Our seriousness and dedication probably surprised our classmates and parents, but we were lucky to be too young to know that kids weren’t supposed to do stuff like that so well.


Filed under music

Styles Upon Styles Upon Styles Is What I Have

This goes out to all my readers in the Hudson Valley.

A Tribe Called Quest’s 1991 album “The Low End Theory” has been cited as the defining marker between old- and new-school hip hop, although I think it’s more a work of sui generis quality than a transition point. Drawing heavily from jazz in both samples and style, and sometimes backing the vocals with only a trap kit and a string bass, the sound intentionally strips down in favor of a spontaneous edge that brings the personable MCs to the forefront. This differentiates it from the pop-style production of the parallel new jack swing and R+B genres (new jack swing is referenced in one of the tracks).

The style avoids the shock-jock punch of gangsta rap that would go mainstream a couple of years later, although it’s interesting to note that NWA’s in-your-face “Straight Outta Compton” was credited as an influence on Tribe – one that can be heard in the album’s sludgy tone. If John Bonham were to produce a rap record, this would be it.

Although Tribe was well-known and the album a success, The Low End Theory has an anonymous quality to it, as if the group had showed up to an open-mic night, done the material on stage and gone home without waiting for the groupies.

“Buggin’ Out” showcases dizzying rhythmic and verbal syncopation.

I especially like “Butter,” which juxtaposes Phife Dawg’s high-school player days against his annoyance with superficial attention whores after he made it big.


Filed under music

The Greek Crisis in Perspective

John D. Cook quotes a pair of tweets from Dan Snow, the self-styled “History Guy:”

BBC reporter: ‘This could be the worst crisis Greece has ever known’. There speaks a man without a history degree.

Greece has been ravaged by Persian Immortals, Roman legionaries, Huns, Janissaries, Russian cossacks, Nazi stormtroopers. She’s seen worse.



Filed under history

A Badger Hut Thanksgiving

Happy Thanksgiving to my American readers (you Canadians have it both ways, you had your Thanksgiving last month and can sneak across the border for some November turkey).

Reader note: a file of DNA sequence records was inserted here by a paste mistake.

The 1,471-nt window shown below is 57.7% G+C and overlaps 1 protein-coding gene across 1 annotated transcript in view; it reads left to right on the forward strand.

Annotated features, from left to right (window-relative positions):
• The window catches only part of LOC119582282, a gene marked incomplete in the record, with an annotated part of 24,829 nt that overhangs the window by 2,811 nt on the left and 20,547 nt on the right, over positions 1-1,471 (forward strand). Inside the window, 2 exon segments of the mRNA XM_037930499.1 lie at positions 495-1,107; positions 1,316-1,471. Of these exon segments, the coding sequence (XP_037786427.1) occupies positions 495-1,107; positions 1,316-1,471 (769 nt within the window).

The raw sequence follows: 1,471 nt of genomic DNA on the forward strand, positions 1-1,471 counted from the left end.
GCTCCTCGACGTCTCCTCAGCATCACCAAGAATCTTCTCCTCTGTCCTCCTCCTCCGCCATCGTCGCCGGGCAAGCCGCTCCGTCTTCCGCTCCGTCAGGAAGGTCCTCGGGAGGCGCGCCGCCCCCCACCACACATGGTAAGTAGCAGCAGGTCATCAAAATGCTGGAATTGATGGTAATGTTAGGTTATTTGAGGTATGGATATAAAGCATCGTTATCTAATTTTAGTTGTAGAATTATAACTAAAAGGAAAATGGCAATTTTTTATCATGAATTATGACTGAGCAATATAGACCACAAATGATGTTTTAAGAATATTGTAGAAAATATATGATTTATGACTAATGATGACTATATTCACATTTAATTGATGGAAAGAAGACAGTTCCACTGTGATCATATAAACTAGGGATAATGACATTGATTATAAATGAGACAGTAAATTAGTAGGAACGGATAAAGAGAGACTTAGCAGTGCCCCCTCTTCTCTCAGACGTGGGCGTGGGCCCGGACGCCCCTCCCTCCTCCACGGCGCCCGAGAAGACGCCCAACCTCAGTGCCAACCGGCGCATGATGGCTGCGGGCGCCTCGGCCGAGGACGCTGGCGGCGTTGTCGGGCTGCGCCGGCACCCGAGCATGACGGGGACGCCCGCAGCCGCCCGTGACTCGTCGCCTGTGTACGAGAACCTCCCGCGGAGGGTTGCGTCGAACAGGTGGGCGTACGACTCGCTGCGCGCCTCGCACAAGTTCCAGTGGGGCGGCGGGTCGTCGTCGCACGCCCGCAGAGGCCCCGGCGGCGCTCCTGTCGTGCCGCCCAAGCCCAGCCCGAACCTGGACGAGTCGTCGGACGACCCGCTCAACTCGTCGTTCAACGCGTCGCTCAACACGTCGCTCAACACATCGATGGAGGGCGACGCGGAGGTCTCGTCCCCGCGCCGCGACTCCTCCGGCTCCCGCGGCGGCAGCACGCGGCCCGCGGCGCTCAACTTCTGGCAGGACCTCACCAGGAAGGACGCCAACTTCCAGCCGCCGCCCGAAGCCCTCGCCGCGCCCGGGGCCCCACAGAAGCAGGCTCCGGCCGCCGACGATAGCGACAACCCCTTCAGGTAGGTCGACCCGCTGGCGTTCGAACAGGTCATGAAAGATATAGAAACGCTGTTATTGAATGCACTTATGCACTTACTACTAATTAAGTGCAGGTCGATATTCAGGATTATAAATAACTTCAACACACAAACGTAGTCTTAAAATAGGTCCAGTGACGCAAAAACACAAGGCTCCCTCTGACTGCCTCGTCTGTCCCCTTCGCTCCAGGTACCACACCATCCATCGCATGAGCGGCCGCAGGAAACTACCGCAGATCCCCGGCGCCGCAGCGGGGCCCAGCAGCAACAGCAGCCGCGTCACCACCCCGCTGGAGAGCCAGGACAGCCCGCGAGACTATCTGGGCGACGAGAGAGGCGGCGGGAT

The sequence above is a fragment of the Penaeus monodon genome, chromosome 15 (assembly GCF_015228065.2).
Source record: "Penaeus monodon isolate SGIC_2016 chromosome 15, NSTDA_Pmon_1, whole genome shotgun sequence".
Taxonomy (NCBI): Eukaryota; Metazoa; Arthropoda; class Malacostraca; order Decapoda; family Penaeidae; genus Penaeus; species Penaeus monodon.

My family has always been quick to invite various acquaintances to the Thanksgiving meal, people who couldn’t get to their own families, which combined with the potlucking of dishes has always given the holiday a spirit of friendliness and generosity. While I try to get back to the family home, as long as that spirit is present I’m not that concerned about whom I spend the holiday with.

Of course, there are peripheral benefits to holiday travel.

The Coney Dog, a heavenly treat

The airport restaurant told me they are no longer serving Vernor’s. Bitch please.


Filed under la dolce vita

Pressure-Free Fun, Received Boomerism and the Fear of Failure

Susan Walsh posted last week about the frozen margaritas she would make in her younger years, and how they complemented Friday nights with Mr HUS:

“we got in the habit of collapsing after a long work week with a pitcher of frozen margaritas and reggae on the stereo…We’d slurp our drinks and dance, and I always wanted to lead, but Mr. HUS would just stand still with his arms crossed until I stopped misbehaving.”

This is so charming and simple, and for some reason it feels so foreign and strange. I’m telling you, among the educated class in the Millenial generation there is so much damn pressure to be working and learning and growing and – here’s the kicker – being “cool,” that it’s almost bizarre to think a young couple would just drink and dance in their own house and enjoy it.